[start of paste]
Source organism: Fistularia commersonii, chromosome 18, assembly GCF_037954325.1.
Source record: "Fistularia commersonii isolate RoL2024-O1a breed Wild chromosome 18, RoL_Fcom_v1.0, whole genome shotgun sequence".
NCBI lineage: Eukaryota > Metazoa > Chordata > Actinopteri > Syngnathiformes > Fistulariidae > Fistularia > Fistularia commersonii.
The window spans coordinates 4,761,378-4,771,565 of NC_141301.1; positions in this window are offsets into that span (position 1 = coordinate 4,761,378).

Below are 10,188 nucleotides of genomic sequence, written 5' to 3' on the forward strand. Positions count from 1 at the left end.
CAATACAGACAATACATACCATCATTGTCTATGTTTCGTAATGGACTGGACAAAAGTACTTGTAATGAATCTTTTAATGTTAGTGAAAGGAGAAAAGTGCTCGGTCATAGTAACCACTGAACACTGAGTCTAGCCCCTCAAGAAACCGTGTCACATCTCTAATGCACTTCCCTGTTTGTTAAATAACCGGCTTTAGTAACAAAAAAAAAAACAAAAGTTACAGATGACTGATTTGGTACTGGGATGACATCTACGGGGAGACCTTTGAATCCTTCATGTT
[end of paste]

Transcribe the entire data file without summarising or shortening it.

Source organism: Fistularia commersonii, chromosome 18, assembly GCF_037954325.1.
Source record: "Fistularia commersonii isolate RoL2024-O1a breed Wild chromosome 18, RoL_Fcom_v1.0, whole genome shotgun sequence".
NCBI lineage: Eukaryota > Metazoa > Chordata > Actinopteri > Syngnathiformes > Fistulariidae > Fistularia > Fistularia commersonii.
The window spans coordinates 4,761,378-4,771,565 of NC_141301.1; positions in this window are offsets into that span (position 1 = coordinate 4,761,378).

Below are 10,188 nucleotides of genomic sequence, written 5' to 3' on the forward strand. Positions count from 1 at the left end.
CAATACAGACAATACATACCATCATTGTCTATGTTTCGTAATGGACTGGACAAAAGTACTTGTAATGAATCTTTTAATGTTAGTGAAAGGAGAAAAGTGCTCGGTCATAGTAACCACTGAACACTGAGTCTAGCCCCTCAAGAAACCGTGTCACATCTCTAATGCACTTCCCTGTTTGTTAAATAACCGGCTTTAGTAACAAAAAAAAAAACAAAAGTTACAGATGACTGATTTGGTACTGGGATGACATCTACGGGGAGACCTTTGAATCCTTCATGTT